Nearly every day the newspaper has an article that announces some new research on DNA. One of the recent applications of DNA research is to classify living things. Classification is an old issue, going back to Adam and Eve. In Genesis 2:19-20 God brought all kinds of living organisms before Adam so that he could name them. In 1 Kings 4:33 Solomon wrestled with the issue as well. Our current system of naming living things was brought into existence by Carl Linnaeus in the 1700s, but it is gradually being replaced by what is called DNA barcodes.
You can compare DNA barcodes to the barcodes we see when we shop for merchandise. Instead of bars, DNA barcodes are a string of DNA nucleotides. In 2003 scientists began to identify species by these nucleotides. Mitochondria are rod-shaped organelles that can be considered the power generators of the cell. They convert oxygen and nutrients into adenosine triphosphate (ATP), the chemical energy that powers the cell’s metabolic activities. There is one gene named cytochrome c oxidase subunit 1 (COX1) which is found in mitochondria. It is passed only from mother to offspring. The mixing of traits from the father and mother does not happen in this mitochondria, so the DNA nucleotides in mitochondria make it ideal to use in identifying species.
Studies by M.Y. Stoeckle and D.S. Thaler have involved analyzing the DNA barcodes from five million individual organisms which represent 100,000 different species. What they found was that barcode variations within a species vary by small amounts, and there are huge gaps between the species. What that means historically is that each species is essentially an island not connected to other species. If all species came from a common ancestor, you would not see this, but you would see a river from island to island.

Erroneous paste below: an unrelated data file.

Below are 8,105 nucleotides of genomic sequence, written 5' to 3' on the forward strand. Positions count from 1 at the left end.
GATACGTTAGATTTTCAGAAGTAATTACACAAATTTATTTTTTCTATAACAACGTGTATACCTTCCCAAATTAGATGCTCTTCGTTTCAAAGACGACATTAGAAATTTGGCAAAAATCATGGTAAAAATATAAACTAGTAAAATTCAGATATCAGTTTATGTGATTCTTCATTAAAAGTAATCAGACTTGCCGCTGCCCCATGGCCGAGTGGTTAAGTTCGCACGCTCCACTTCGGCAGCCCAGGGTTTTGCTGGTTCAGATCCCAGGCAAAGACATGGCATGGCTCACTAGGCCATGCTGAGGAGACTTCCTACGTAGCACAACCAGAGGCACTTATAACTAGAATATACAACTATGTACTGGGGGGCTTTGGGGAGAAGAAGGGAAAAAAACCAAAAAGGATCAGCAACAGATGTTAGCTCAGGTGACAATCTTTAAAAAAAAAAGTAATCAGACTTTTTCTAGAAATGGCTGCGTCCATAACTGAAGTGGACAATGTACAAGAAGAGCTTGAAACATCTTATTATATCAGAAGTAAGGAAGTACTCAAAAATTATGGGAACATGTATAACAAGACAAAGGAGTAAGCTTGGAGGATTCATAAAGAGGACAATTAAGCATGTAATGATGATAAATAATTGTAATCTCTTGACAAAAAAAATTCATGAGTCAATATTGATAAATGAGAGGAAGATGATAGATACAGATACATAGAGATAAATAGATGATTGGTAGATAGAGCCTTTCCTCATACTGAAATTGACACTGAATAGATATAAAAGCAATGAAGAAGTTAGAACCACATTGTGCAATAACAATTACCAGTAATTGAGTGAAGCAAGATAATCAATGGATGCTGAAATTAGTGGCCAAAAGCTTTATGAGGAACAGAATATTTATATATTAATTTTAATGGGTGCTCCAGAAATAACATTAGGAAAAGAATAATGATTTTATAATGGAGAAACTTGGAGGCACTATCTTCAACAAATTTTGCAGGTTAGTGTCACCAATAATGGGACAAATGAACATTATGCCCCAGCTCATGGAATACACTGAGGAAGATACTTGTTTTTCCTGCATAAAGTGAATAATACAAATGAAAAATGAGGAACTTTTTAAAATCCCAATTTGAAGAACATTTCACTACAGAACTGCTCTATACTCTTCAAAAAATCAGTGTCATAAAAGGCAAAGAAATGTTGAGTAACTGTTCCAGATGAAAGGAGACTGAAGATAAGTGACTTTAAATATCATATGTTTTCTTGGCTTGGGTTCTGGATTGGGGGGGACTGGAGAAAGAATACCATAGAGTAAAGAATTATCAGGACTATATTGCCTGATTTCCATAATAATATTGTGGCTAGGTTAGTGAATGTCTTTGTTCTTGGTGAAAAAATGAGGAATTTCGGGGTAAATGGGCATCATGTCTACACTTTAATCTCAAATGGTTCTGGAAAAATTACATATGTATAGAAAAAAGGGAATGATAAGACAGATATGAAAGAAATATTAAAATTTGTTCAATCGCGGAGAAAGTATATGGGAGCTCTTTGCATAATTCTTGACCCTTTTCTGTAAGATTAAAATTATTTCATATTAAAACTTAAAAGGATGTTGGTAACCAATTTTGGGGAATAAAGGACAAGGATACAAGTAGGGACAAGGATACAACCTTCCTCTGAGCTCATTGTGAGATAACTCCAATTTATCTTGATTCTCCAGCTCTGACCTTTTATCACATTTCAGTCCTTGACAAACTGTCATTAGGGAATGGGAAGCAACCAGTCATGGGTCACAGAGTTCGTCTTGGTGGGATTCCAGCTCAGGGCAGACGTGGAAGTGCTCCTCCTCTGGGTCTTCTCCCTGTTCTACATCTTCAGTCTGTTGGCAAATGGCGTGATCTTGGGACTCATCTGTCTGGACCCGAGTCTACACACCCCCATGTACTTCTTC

The biblical record is very consistent in identifying the groupings of living things. In our materials, we have referred to these “islands” as being “trees in the forest of life.” First Corinthians 15:39 identifies these “islands” or “trees” in this way: “There is one kind of flesh of men, another flesh of beasts (mammals), another flesh of birds and another flesh of fish.” This same grouping is used consistently in the Bible with Genesis 1 & 2 in describing the creation of life, Genesis 7:14 describing what Noah took on the Ark, and 1 Kings 4:33.
There are many more trees or islands than the Bible describes, and they contain living things that may vary enormously. A major debate in science is whether the dinosaurs were birds or reptiles. DNA barcodes may answer that question, but the implications for the biblical record are not significant. The single “tree of evolution” which has been popular for a very long time does not fit the DNA bar code evidence, but the biblical system does. New research is leading to new understandings both scientifically and biblically. It is an exciting time to be alive and to learn from new scientific tools how accurate the biblical record is and how wise God has been in His creation techniques.
–John N. Clayton © 2019
For further information, go to this website: https://micro.magnet.fsu.edu/cells/mitochondria/mitochondria.html